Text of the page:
The Volokh Conspiracy

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Free Speech

Court Strikes Down W. Va. Law Restricting Property Owners from Asking Visitors About Whether They Have Guns in Their Parked Cars


From yesterday's decision by Judge John T. Copenhaver, Jr. (S.D. W. Va.) in W. Va. Coalition Against Domestic Violence, Inc. v. Morrisey (some formatting changed); note that the court upheld some other provisions of the law, which I discuss in a separate post:

In March 2018, the West Virginia Legislature enacted House Bill 4817 [the Parking Lot Amendments], which amended the BLPA to prohibit property owners from banning firearms in the parking lot areas of their properties ….

The Parking Lot Amendments also prohibit owners, lessees, or persons "charged with the care, custody, and control" over parking lots from "violat[ing] the privacy rights of a customer, employee, or invitee … [b]y verbal or written inquiry, regarding the presence or absence of a firearm locked inside or locked to a motor vehicle in a parking lot[.]" The court will refer to this section as the "Inquiry Provision." …

Subsection 61-7-14(d)(2)(C) prohibits the same individuals from taking "any action against a customer, employee, or invitee based upon verbal or written statements of any party concerning possession of a firearm stored inside a motor vehicle in a parking lot for lawful purposes, except upon statements made pertaining to unlawful purposes or threats of unlawful actions involving a firearm made in violation of § 61-6-24 [pertaining to threats of terrorist acts] of this code." The court will refer to this subsection as the "Take-No-Action Provision."

The court held that the Inquiry Provision violated the First Amendment, and that the Take-No-Action provision was unconstitutionally vague in part because of the possibility that it would be read as restricting speech as a form of action. The opinion is very long, so I thought I'd excerpt just portions of the free speech discussion (which I think is generally correct):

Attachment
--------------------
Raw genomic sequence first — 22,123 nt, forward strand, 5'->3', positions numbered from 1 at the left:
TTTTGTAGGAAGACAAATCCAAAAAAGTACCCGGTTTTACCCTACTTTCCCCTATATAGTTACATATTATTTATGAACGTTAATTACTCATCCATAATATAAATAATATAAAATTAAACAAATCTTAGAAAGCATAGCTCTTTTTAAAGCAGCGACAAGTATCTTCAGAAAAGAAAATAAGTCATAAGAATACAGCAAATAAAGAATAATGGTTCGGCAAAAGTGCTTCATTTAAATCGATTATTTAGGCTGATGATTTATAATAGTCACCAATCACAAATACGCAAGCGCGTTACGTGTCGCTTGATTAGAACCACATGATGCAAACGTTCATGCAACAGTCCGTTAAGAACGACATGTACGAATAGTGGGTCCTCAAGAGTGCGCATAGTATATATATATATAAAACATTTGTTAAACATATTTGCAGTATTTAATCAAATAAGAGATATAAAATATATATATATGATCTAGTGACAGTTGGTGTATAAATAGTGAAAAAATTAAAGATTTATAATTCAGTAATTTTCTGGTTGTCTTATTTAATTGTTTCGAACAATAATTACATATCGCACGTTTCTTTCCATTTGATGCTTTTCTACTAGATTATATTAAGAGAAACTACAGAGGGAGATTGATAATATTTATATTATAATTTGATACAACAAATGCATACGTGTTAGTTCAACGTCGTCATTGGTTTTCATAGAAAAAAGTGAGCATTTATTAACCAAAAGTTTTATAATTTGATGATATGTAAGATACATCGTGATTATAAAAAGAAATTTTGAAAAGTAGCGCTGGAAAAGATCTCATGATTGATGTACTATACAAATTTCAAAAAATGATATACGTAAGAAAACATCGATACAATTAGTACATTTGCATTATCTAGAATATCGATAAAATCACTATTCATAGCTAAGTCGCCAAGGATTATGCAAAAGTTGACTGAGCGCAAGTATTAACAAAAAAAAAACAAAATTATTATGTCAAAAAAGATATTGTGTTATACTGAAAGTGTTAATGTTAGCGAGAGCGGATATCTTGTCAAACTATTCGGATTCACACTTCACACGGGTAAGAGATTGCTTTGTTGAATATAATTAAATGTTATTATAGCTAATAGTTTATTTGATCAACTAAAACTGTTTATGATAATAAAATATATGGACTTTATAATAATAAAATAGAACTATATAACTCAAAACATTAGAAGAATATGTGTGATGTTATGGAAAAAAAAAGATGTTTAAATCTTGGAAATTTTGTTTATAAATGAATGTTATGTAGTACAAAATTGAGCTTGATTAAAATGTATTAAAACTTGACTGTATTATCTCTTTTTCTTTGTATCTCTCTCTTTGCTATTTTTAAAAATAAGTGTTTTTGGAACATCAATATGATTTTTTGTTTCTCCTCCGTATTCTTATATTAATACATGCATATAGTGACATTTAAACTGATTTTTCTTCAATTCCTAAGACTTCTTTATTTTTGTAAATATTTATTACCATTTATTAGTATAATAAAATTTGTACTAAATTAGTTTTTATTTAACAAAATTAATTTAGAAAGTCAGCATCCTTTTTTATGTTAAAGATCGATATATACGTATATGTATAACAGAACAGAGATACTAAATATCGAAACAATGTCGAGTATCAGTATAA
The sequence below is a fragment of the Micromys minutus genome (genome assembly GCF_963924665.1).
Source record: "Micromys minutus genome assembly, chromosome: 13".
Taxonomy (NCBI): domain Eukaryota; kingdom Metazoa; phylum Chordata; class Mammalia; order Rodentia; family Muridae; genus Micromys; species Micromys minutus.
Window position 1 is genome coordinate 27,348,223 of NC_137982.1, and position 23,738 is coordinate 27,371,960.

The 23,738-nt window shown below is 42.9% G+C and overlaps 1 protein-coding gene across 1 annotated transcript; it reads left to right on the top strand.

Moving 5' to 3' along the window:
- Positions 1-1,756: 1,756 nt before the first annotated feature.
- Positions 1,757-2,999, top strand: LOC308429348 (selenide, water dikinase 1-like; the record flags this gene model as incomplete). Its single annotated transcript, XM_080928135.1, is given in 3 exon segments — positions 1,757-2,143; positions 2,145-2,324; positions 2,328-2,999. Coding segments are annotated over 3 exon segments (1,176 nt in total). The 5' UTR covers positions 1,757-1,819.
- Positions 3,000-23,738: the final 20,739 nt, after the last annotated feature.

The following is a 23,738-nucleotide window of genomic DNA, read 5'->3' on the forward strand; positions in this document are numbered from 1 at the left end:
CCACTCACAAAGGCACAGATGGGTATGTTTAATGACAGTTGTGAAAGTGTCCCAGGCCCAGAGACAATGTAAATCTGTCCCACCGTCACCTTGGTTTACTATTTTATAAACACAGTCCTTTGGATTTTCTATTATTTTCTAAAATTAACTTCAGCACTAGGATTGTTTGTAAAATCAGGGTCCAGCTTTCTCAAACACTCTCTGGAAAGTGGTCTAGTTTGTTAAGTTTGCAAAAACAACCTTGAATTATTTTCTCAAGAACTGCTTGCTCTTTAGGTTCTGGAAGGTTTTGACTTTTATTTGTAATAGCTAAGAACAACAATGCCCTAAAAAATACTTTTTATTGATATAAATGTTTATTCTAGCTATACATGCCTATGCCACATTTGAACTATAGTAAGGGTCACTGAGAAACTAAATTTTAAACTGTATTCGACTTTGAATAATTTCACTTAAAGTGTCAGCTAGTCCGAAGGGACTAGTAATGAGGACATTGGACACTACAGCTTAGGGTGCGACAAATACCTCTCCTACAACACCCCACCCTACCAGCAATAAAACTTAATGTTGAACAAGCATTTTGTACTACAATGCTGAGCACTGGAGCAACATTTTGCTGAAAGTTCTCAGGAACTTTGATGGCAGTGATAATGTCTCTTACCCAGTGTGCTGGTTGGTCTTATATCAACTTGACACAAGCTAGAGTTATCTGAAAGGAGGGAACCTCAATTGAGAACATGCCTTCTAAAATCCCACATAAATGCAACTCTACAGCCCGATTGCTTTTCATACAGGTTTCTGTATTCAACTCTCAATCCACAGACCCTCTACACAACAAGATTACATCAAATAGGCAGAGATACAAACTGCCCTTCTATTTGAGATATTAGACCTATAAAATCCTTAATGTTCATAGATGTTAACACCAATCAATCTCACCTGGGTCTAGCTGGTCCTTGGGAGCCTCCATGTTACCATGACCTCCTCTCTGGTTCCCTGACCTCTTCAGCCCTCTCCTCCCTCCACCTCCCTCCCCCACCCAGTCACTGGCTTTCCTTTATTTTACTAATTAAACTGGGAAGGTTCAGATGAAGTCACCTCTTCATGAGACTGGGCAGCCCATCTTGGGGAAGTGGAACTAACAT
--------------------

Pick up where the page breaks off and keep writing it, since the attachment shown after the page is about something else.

A content-based speech regulation is one that "singles out one particular topic of speech … for regulatory attention." The Inquiry Provision at issue in this case does exactly that; it prohibits specific persons, those "charged with the care, custody, and control" of parking lots, from making "verbal or written inquir[ies]" on a particular topic of speech, namely, the "presence or absence of a firearm locked inside or locked to a motor vehicle in a parking lot."

Content-based speech regulations are generally subject to strict scrutiny, "which requires the Government to prove that the restriction furthers a compelling interest and is narrowly tailored to achieve that interest." Thus, under strict scrutiny analysis, it would be the Attorney General's burden to show that the Inquiry Provision furthers a compelling interest of the state and is narrowly tailored to meet that end.

The Attorney General argues that … the speech regulated by the Inquiry Provision is commercial in nature …. Commercial speech, while protected by the First Amendment, has historically been "afforded less constitutional protection than other forms of speech;" accordingly, "it is important that the commercial speech concept not be defined too broadly lest speech deserving of greater constitutional protection be inadvertently suppressed." The Fourth Circuit has generally defined commercial speech "as speech that does no more than propose a commercial transaction."

Nevertheless, "some speech outside this 'core notion' may also be deemed commercial." To determine whether speech is commercial, courts are to analyze three factors: "(1) is the speech an advertisement; (2) does the speech refer to a specific product or service; and (3) does the speaker have an economic motivation for the speech." …

The court finds that the Inquiry Provision targets neither "advertisements" nor "specific products or services." Similarly, the court is unable to generally conclude that business owners, employers, or owner/operators of parking lots have an economic motivation rather than a safety concern for asking patrons, employees, customers, or invitees about the presence of firearms in their vehicles. The Attorney General's supposition that some businesses may have a commercial interest in inquiring about firearms is speculative and fails to persuade the court that the factors described by the Fourth Circuit tilt in favor of deeming the restricted speech "commercial." Accordingly, the court is of the notion that the speech is not commercial and therefore strict scrutiny should apply.